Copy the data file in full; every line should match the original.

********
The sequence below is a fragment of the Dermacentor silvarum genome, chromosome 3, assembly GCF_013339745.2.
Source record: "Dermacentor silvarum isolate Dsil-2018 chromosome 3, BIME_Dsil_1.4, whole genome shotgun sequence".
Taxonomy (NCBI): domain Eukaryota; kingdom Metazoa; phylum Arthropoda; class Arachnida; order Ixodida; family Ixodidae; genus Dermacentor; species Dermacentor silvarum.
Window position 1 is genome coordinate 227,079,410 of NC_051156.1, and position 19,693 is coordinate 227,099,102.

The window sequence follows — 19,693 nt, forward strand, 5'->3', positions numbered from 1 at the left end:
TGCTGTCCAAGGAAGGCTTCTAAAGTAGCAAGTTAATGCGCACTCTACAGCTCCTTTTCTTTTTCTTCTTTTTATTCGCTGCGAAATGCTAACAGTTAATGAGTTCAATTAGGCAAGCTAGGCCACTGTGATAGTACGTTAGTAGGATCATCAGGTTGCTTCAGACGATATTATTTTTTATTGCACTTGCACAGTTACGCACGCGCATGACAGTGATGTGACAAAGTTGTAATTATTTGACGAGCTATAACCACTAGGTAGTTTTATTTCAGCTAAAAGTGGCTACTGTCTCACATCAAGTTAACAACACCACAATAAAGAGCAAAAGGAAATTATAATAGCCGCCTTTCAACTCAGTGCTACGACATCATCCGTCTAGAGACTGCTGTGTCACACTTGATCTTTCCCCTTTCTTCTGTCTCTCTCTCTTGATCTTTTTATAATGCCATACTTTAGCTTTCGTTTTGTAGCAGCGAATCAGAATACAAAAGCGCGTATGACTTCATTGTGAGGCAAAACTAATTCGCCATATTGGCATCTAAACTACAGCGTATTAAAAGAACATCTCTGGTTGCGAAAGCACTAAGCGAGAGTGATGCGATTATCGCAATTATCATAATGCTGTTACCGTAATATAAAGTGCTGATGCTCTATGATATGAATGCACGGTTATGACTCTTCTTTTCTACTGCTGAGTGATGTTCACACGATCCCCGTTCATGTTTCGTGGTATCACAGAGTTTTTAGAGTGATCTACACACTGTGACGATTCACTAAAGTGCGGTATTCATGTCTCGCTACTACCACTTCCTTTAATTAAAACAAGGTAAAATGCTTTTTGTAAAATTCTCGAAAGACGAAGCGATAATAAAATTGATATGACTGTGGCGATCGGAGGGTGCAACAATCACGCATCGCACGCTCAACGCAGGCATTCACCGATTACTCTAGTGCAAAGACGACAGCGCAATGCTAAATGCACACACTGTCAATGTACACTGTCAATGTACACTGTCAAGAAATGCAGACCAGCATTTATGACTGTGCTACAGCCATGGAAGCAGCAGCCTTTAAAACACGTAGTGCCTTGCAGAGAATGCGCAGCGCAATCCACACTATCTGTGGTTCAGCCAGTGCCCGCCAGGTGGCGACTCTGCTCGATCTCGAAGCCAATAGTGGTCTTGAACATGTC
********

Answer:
The sequence below is a fragment of the Dermacentor silvarum genome, chromosome 3, assembly GCF_013339745.2.
Source record: "Dermacentor silvarum isolate Dsil-2018 chromosome 3, BIME_Dsil_1.4, whole genome shotgun sequence".
Taxonomy (NCBI): domain Eukaryota; kingdom Metazoa; phylum Arthropoda; class Arachnida; order Ixodida; family Ixodidae; genus Dermacentor; species Dermacentor silvarum.
Window position 1 is genome coordinate 227,079,410 of NC_051156.1, and position 19,693 is coordinate 227,099,102.

The window sequence follows — 19,693 nt, forward strand, 5'->3', positions numbered from 1 at the left end:
TGCTGTCCAAGGAAGGCTTCTAAAGTAGCAAGTTAATGCGCACTCTACAGCTCCTTTTCTTTTTCTTCTTTTTATTCGCTGCGAAATGCTAACAGTTAATGAGTTCAATTAGGCAAGCTAGGCCACTGTGATAGTACGTTAGTAGGATCATCAGGTTGCTTCAGACGATATTATTTTTTATTGCACTTGCACAGTTACGCACGCGCATGACAGTGATGTGACAAAGTTGTAATTATTTGACGAGCTATAACCACTAGGTAGTTTTATTTCAGCTAAAAGTGGCTACTGTCTCACATCAAGTTAACAACACCACAATAAAGAGCAAAAGGAAATTATAATAGCCGCCTTTCAACTCAGTGCTACGACATCATCCGTCTAGAGACTGCTGTGTCACACTTGATCTTTCCCCTTTCTTCTGTCTCTCTCTCTTGATCTTTTTATAATGCCATACTTTAGCTTTCGTTTTGTAGCAGCGAATCAGAATACAAAAGCGCGTATGACTTCATTGTGAGGCAAAACTAATTCGCCATATTGGCATCTAAACTACAGCGTATTAAAAGAACATCTCTGGTTGCGAAAGCACTAAGCGAGAGTGATGCGATTATCGCAATTATCATAATGCTGTTACCGTAATATAAAGTGCTGATGCTCTATGATATGAATGCACGGTTATGACTCTTCTTTTCTACTGCTGAGTGATGTTCACACGATCCCCGTTCATGTTTCGTGGTATCACAGAGTTTTTAGAGTGATCTACACACTGTGACGATTCACTAAAGTGCGGTATTCATGTCTCGCTACTACCACTTCCTTTAATTAAAACAAGGTAAAATGCTTTTTGTAAAATTCTCGAAAGACGAAGCGATAATAAAATTGATATGACTGTGGCGATCGGAGGGTGCAACAATCACGCATCGCACGCTCAACGCAGGCATTCACCGATTACTCTAGTGCAAAGACGACAGCGCAATGCTAAATGCACACACTGTCAATGTACACTGTCAATGTACACTGTCAAGAAATGCAGACCAGCATTTATGACTGTGCTACAGCCATGGAAGCAGCAGCCTTTAAAACACGTAGTGCCTTGCAGAGAATGCGCAGCGCAATCCACACTATCTGTGGTTCAGCCAGTGCCCGCCAGGTGGCGACTCTGCTCGATCTCGAAGCCAATAGTGGTCTTGAACATGTC